Willow understands the depth many of us still don’t–the most important thing about who we are is our relationship with Christ. Justification is the theological term for this reality. We are put in right standing with the Father on the basis of Jesus’ faithfulness. All other identification markers we have fall under him and pale in comparison to the identity Christ gives us.
In a world that sexualizes basically everything and reduces the complexity of the human experience and personality down to their sexual identities, the biblical worldview offers hope and wholeness.
The resurrection of Jesus provides hope that our broken bodies will experience a recreation that does not strip us of our identity but makes our humanness whole.
In the coming Kingdom there is a new reality for our bodies. A reality where all that was broken in the Fall is mended in the consummation of God’s story. Here, everyone will experience an identity that is made new and mended in God’s restoration. Stereotypes created in a fallen world, which place limits or shame on people are totally removed. Men and women are united as the Bride of Christ in Revelation 21. There is a power and strength, victory and rule, striking beauty and perfection in this bride, the church.
In the coming Kingdom there is a new reality for our bodies. A reality where all that was broken in the Fall is mended in the consummation of God’s story.
The biblical story recognizes the goodness of gendered bodies, the reality of brokenness in every relationship that was once good, and the intention of God to mend and restore us. The most important feature of the story is not us but God. Our relationship with him is the most important thing about us and it is the one thing that should define us above everything else. Cultural stereotypes do not need to force us into or exclude us from our gender. A man can have feminine characteristics without transitioning. It’s ok for men to be compassionate, caring and emotional just like it is fine for women to be more like Deborah with strong, assertive leadership. The story of scripture offers room for people to be diverse, but it’s also honest with how our stories are broken. We all experience brokenness and sin in the world and in ourselves, for some it may be transgender tendencies or desires, for others it’s the fight against pride, shame, or gossip. No matter the experiences we’ve had or the struggles we face, God is working to make us into his worthy and beautiful bride.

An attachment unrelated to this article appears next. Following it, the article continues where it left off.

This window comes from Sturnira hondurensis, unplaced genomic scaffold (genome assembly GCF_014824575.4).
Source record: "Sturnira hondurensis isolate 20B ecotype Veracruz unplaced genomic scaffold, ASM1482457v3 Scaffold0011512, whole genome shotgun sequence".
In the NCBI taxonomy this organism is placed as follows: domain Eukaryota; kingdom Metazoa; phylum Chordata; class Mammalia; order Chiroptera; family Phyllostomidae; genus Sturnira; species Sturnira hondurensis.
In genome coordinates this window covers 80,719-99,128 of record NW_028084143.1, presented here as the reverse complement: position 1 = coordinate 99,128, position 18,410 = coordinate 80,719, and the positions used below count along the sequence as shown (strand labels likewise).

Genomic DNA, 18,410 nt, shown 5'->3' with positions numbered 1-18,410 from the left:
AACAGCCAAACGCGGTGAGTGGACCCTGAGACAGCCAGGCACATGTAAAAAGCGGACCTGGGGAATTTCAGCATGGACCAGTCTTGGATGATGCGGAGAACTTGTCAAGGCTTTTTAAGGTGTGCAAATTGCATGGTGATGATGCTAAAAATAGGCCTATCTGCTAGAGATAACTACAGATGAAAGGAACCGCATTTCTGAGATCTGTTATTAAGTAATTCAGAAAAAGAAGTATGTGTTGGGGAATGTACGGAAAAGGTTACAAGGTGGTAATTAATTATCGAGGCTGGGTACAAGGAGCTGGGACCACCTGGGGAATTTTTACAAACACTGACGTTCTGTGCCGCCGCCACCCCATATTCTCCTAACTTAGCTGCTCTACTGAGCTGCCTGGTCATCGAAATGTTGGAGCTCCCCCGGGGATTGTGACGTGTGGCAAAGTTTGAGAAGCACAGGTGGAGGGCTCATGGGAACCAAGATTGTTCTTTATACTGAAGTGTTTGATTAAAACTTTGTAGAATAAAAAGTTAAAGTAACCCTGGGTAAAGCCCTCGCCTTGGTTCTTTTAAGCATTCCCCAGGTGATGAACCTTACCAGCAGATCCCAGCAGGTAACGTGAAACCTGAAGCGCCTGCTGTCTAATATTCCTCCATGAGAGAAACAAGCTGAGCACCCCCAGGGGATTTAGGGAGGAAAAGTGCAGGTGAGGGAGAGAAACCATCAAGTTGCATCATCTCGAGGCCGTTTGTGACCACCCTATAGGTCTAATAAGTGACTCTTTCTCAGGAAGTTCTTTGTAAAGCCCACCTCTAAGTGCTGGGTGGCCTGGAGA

Natasha Smith is a lover of Scripture, nature, adventure, truth and deep conversation. She is an experienced speaker, producer, and writer and is the co-author of the book Unplanned Grace: A Compassionate Conversation on Life and Choice. Her academic background is in Communications and Biblical Theology and is currently seeking a Masters in Old Testament from Denver Seminary. One of her greatest delights is helping people recognize how the Biblical narratives connect to their own stories and how God’s relentless love and goodness forms a consistent thread throughout the whole story.